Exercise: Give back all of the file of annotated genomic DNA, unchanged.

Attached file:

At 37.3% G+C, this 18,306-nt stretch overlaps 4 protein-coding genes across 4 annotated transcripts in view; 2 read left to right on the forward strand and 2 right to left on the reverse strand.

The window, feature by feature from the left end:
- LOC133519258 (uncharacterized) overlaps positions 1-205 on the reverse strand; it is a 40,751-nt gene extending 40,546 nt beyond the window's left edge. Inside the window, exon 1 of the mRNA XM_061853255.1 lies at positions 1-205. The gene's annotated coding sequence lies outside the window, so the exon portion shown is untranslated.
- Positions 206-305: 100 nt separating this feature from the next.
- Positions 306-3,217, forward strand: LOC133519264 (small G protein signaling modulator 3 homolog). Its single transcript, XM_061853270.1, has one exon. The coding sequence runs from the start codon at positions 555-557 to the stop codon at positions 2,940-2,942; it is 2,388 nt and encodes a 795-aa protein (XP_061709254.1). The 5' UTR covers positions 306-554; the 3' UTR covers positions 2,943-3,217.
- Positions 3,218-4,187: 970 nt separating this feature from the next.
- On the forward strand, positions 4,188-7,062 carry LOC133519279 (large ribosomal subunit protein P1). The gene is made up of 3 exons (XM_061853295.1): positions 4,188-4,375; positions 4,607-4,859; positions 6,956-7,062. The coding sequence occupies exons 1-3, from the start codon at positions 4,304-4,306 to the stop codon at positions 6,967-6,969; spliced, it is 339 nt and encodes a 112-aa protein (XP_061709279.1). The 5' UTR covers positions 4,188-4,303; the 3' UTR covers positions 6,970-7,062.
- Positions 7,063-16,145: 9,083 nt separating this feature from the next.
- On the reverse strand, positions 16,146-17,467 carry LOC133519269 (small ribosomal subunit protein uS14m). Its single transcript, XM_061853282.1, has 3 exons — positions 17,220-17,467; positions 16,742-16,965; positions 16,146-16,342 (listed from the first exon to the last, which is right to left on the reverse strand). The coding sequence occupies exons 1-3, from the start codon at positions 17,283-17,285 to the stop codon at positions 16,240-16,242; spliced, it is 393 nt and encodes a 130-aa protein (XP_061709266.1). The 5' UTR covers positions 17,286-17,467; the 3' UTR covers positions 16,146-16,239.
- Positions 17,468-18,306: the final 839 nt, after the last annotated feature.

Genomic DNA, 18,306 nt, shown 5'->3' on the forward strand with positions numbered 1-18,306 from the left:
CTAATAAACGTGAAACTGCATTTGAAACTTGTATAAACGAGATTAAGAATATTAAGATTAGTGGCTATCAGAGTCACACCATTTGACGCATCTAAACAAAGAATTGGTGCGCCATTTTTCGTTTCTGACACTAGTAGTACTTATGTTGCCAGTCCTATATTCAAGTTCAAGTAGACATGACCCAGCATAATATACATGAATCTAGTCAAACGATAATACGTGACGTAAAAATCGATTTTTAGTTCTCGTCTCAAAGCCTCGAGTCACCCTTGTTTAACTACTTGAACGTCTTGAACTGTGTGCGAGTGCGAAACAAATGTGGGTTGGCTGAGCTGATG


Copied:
At 37.3% G+C, this 18,306-nt stretch overlaps 4 protein-coding genes across 4 annotated transcripts in view; 2 read left to right on the forward strand and 2 right to left on the reverse strand.

The window, feature by feature from the left end:
- LOC133519258 (uncharacterized) overlaps positions 1-205 on the reverse strand; it is a 40,751-nt gene extending 40,546 nt beyond the window's left edge. Inside the window, exon 1 of the mRNA XM_061853255.1 lies at positions 1-205. The gene's annotated coding sequence lies outside the window, so the exon portion shown is untranslated.
- Positions 206-305: 100 nt separating this feature from the next.
- Positions 306-3,217, forward strand: LOC133519264 (small G protein signaling modulator 3 homolog). Its single transcript, XM_061853270.1, has one exon. The coding sequence runs from the start codon at positions 555-557 to the stop codon at positions 2,940-2,942; it is 2,388 nt and encodes a 795-aa protein (XP_061709254.1). The 5' UTR covers positions 306-554; the 3' UTR covers positions 2,943-3,217.
- Positions 3,218-4,187: 970 nt separating this feature from the next.
- On the forward strand, positions 4,188-7,062 carry LOC133519279 (large ribosomal subunit protein P1). The gene is made up of 3 exons (XM_061853295.1): positions 4,188-4,375; positions 4,607-4,859; positions 6,956-7,062. The coding sequence occupies exons 1-3, from the start codon at positions 4,304-4,306 to the stop codon at positions 6,967-6,969; spliced, it is 339 nt and encodes a 112-aa protein (XP_061709279.1). The 5' UTR covers positions 4,188-4,303; the 3' UTR covers positions 6,970-7,062.
- Positions 7,063-16,145: 9,083 nt separating this feature from the next.
- On the reverse strand, positions 16,146-17,467 carry LOC133519269 (small ribosomal subunit protein uS14m). Its single transcript, XM_061853282.1, has 3 exons — positions 17,220-17,467; positions 16,742-16,965; positions 16,146-16,342 (listed from the first exon to the last, which is right to left on the reverse strand). The coding sequence occupies exons 1-3, from the start codon at positions 17,283-17,285 to the stop codon at positions 16,240-16,242; spliced, it is 393 nt and encodes a 130-aa protein (XP_061709266.1). The 5' UTR covers positions 17,286-17,467; the 3' UTR covers positions 16,146-16,239.
- Positions 17,468-18,306: the final 839 nt, after the last annotated feature.

Genomic DNA, 18,306 nt, shown 5'->3' on the forward strand with positions numbered 1-18,306 from the left:
CTAATAAACGTGAAACTGCATTTGAAACTTGTATAAACGAGATTAAGAATATTAAGATTAGTGGCTATCAGAGTCACACCATTTGACGCATCTAAACAAAGAATTGGTGCGCCATTTTTCGTTTCTGACACTAGTAGTACTTATGTTGCCAGTCCTATATTCAAGTTCAAGTAGACATGACCCAGCATAATATACATGAATCTAGTCAAACGATAATACGTGACGTAAAAATCGATTTTTAGTTCTCGTCTCAAAGCCTCGAGTCACCCTTGTTTAACTACTTGAACGTCTTGAACTGTGTGCGAGTGCGAAACAAATGTGGGTTGGCTGAGCTGATG